In the light of this, it is somewhat discouraging to find that a shift on modes from road to rail and sea is slow. One reason for this slow progress is that decisions regarding which mode of transport to use are not taken by individual actors. On the contrary, several actors influence the decision, which makes the decision-making process more complicated. Key actors are companies sending and receiving goods (shippers) and transport providers, that arrange and execute the transport. This paper takes its starting-point in these two groups of actors: the shipper and the transport provider. Shippers are of large relevance as they are the ones with a demand of transports and with requirements linked to these. Influencing factors underlying the choice of transport are cost, transport quality, transport time and reliability (Flodén et al., 2017). Transport providers, on the other hand, respond to shippers demands, as a majority of shippers sub-contract their transport operations through a third party (Lammgård and Andersson, 2014). 

To obtain modal shift in shippers’ supply chains to a larger extent, change is needed. Such change requires the participation of both shippers and transport providers and interaction between them is a prerequisite for success. Two critical change management principles, influencing the interaction between actors, are power and trust. Power balances between actors may both drive and hinder the collaboration necessary to induce change. At the same time, trust is likely to be of importance as an enabler for modal shift. The purpose of this paper is to increase the understanding of how power balances and trust between shippers and transport providers influence a change from road to more environmentally sustainable modes of transport.

2.  Design/methodology/approach

This paper combines theoretical perspectives with preliminary interviews with both shippers and transport providers involved in modal shift. Theoretically, it builds on change management principles and two inter-organisational perspectives, namely power and trust. Firstly, organisational change can be divided into three phases: unfreeze, change and refreeze (Fawcett et al., 2012). In this paper, two of these phases – the unfreeze and refreeze phase - are in focus, as they are the ones where power and trust are most likely to influence the potential for modal shift.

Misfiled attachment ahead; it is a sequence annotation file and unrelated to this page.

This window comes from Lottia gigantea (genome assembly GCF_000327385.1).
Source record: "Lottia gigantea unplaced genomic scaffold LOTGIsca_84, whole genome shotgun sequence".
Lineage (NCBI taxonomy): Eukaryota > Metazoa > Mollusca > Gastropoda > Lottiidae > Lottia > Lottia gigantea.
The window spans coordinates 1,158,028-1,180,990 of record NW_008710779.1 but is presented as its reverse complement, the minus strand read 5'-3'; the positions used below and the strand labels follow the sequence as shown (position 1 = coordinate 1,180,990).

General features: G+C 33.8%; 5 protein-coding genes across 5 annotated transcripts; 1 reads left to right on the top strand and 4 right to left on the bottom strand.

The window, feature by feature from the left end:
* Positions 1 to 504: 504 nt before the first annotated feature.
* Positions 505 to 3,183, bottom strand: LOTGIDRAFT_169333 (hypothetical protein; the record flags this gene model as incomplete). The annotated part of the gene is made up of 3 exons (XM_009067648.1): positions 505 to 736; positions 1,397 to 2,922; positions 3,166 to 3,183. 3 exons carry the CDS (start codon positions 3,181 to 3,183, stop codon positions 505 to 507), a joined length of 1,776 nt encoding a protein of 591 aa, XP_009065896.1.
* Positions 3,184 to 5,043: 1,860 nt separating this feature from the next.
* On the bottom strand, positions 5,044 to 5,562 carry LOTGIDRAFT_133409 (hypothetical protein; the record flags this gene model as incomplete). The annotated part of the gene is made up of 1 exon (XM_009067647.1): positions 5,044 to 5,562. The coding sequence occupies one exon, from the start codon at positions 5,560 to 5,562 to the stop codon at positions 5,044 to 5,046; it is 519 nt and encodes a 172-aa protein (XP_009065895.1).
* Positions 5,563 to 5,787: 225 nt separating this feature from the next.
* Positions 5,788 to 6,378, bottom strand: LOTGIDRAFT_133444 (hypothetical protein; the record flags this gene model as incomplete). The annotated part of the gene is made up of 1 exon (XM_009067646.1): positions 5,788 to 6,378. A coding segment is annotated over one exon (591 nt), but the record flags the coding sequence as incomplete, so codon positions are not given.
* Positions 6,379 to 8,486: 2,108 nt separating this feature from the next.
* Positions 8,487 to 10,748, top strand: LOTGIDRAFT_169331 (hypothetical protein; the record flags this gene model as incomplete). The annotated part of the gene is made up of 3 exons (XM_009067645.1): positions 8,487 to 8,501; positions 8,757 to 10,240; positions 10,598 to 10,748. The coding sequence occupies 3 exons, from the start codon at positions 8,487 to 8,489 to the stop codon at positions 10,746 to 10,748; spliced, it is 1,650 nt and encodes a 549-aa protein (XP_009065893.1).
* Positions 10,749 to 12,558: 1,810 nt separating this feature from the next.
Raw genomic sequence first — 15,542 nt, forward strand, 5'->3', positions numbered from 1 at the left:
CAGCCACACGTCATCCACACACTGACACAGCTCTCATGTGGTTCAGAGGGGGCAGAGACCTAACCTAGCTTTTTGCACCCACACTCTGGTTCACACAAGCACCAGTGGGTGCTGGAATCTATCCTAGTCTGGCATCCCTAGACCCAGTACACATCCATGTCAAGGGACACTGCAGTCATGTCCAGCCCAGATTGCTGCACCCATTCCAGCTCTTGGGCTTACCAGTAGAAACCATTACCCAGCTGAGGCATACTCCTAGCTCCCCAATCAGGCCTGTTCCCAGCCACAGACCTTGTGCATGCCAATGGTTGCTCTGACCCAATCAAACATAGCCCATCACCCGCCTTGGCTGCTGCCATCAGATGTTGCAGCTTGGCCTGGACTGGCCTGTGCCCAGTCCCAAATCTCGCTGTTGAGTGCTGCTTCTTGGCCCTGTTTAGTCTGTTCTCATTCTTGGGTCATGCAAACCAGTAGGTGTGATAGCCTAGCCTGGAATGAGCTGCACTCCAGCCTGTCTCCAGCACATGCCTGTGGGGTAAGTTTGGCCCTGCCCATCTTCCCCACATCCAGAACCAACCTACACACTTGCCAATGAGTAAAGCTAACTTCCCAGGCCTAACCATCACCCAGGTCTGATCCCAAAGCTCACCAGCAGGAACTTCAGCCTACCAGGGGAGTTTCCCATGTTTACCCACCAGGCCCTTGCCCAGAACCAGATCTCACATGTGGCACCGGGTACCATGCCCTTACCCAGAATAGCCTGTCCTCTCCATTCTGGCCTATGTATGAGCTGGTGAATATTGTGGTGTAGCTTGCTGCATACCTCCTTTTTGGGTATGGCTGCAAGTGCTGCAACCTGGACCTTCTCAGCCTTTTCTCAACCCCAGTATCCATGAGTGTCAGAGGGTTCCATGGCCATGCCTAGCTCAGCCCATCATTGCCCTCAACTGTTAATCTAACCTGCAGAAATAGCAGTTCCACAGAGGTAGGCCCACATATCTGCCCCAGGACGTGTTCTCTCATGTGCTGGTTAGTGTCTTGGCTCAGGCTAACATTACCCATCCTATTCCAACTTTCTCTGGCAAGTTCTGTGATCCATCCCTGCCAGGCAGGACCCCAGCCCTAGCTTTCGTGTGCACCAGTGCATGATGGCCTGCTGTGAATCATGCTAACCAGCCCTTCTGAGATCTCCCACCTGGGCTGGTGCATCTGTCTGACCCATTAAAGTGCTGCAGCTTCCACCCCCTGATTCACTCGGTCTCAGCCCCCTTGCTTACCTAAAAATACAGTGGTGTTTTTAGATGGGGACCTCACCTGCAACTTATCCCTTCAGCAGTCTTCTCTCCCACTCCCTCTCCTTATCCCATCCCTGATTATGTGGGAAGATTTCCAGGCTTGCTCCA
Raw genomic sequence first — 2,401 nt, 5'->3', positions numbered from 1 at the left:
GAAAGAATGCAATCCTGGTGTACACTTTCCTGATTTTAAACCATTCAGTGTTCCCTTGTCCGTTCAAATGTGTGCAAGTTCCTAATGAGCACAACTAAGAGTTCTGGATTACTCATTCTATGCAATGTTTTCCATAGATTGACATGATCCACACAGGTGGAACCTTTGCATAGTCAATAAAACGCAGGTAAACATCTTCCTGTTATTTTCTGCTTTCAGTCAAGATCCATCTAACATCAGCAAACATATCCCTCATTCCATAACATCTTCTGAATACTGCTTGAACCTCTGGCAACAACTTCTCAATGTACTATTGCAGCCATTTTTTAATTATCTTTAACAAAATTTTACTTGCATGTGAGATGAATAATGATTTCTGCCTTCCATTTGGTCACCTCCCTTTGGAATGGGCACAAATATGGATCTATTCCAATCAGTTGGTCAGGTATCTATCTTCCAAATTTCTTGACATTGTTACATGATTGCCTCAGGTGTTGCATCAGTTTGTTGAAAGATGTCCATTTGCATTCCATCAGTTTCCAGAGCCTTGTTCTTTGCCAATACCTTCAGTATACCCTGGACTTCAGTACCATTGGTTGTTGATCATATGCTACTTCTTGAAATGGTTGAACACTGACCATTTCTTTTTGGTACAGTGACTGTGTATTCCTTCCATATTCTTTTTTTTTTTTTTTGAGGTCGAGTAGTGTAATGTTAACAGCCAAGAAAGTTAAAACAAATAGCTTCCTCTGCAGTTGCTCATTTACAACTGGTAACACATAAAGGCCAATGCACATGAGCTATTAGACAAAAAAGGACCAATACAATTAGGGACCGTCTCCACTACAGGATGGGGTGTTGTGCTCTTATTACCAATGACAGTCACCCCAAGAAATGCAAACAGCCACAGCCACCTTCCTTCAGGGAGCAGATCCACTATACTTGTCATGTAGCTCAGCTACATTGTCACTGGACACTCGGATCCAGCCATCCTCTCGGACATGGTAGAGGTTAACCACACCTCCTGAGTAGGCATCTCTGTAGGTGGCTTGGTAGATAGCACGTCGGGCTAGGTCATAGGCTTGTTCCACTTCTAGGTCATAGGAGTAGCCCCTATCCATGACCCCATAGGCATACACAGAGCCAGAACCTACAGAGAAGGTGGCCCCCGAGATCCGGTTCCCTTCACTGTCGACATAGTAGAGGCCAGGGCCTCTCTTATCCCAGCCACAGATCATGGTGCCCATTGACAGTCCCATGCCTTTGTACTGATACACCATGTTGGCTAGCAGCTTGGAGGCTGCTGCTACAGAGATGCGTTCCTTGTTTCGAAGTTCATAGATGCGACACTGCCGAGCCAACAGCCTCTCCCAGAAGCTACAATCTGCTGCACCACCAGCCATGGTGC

Power is suggested to entail "the ability to evoke a change in another's behavior" (Gaski, 1984, p. 10). Power is relationship-specific and an actor with high power over another in one relationship, might be at a power disadvantage in another relationship. Power can be said to stem from power bases possessed by the actors in a relationship. A commonly applied framework for such bases is the one suggested by French and Raven (1959), who propose five power bases: reward, coercive, expert, referent and legitimate power. Reward power means an ability to mediate rewards to a target actor; coercive instead includes punishment to that target; expert power means a skill or knowledge desired by the target; referent power occurs when the target values identification with the source, and; legitimate power entails a belief by the target that the source has a natural right to influence. In addition to these five power bases, supply chain position is suggested to be of relevance and not covered by French and Raven (1959). According to Kähkönen and Lintukangas (2010), customers often have power over suppliers.